"Come then, cub--che, not so much a cub now..." Arashikumo strode across the sand, limping only slightly on one hind leg. "Come inside and bed down for a while. You have questions."
The elder stated it as if he knew it was fact, though Tora had said but a single sentence during their entire encounter. Still amazed, the orange bakemono followed the gray into the tunnel again, then to the den inside, where comfortable beds of dried leaves waited. The two stretched out comfortably in the homey darkness, Arashikumo lowering himself with aching dignity. For a while longer there was silence between them.
"After all this time, you come to me at last," Arashikumo rasped, breaking the stillness. "Free after five hundred years under the Shrine, you do not think to see me until you desire something of me."
Feeling rather chastened--an uncomfortable sensation for him--Tora glanced down. "We did not part on the best of terms, but I mean you no disrespect now."
Arashikumo leaned back against the cave wall. "You were a fool," he stated bluntly. "I told you you could never overcome the Spearbearer. You are lucky to be alive to face me now."
Silent, Tora remained still. The old gray monster had indeed cautioned him then--had told him to flee the territory for a couple of decades until the fuss died down and the human Spearbearer forgot about him. But Nagatobimaru was arrogant and prideful, confident that no human could ever defeat him. He had refused to turn tail and abandon the vast territory he had fought and won, nor cease his self-indulgent consumption of human flesh. His meals had made him strong--perhaps stronger than Arashikumo then, he'd thought, because the ancient bakemono had not challenged him.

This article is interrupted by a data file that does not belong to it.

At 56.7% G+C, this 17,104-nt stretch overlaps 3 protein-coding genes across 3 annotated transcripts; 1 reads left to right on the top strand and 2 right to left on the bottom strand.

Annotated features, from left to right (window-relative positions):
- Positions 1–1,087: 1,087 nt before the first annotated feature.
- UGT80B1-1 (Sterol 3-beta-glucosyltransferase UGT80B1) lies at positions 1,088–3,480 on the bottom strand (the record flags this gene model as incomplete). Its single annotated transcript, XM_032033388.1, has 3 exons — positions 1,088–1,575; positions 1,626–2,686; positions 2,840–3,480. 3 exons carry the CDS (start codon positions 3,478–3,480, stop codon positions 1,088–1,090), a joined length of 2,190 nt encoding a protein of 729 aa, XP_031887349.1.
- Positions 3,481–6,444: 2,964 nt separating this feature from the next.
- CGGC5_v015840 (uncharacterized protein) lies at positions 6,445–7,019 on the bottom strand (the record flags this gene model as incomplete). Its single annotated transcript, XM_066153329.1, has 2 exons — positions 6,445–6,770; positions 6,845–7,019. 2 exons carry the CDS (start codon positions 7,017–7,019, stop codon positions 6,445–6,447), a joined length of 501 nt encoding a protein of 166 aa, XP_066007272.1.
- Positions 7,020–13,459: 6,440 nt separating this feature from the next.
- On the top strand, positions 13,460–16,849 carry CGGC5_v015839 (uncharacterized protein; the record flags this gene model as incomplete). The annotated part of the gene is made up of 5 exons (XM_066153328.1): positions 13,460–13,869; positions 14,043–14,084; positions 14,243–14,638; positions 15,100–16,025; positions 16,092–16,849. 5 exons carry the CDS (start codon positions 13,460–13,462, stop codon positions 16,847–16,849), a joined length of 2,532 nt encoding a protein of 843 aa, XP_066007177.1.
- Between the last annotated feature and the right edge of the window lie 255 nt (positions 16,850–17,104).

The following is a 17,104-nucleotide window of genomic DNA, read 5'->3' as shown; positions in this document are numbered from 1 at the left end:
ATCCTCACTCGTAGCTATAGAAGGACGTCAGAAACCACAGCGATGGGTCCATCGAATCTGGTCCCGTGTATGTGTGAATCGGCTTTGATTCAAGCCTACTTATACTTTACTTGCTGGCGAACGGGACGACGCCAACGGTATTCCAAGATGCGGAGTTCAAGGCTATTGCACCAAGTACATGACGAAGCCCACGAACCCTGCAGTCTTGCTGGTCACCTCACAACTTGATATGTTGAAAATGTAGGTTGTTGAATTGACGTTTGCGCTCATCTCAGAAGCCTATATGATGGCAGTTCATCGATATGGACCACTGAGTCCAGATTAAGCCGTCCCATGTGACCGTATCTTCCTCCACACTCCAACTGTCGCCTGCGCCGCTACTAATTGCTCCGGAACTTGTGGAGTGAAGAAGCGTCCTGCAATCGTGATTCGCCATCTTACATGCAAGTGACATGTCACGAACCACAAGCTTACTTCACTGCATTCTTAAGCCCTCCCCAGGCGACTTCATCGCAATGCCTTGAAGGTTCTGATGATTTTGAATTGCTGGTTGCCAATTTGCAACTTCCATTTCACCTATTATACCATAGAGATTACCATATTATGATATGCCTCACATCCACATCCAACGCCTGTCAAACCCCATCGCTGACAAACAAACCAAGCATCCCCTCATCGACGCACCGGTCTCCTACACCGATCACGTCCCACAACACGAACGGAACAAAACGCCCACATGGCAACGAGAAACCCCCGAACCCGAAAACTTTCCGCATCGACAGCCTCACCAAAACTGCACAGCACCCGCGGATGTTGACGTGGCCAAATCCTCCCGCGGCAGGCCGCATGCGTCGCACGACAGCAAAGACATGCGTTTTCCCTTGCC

He had only been given a pitying glance as the gray monster turned and strode away into the night. That was the last time he'd seen anyone besides that cursed Samurai for five hundred years.
He had been a fool.
Young Nagatobimaru had spent the first century of his life idolizing the mighty gray bakemono. Arashikumo had settled in the valley once again before he was born, and stayed there for some time--becoming the hero of a young orange cub whose stripes had not yet even grown in. The ancient monster seemed to know everything, seemed so invincible, seemed to have lived forever...and then, to Nagatobimaru's disappointment, the gray bakemono had left again, following the wind--as he had many times before, according to the elders of the clan. The latter half of Nagatobimaru's second century had been spent trying to be as powerful as the Stormcloud, wandering from his clan, fighting and exploring his way across Japan and even parts of China.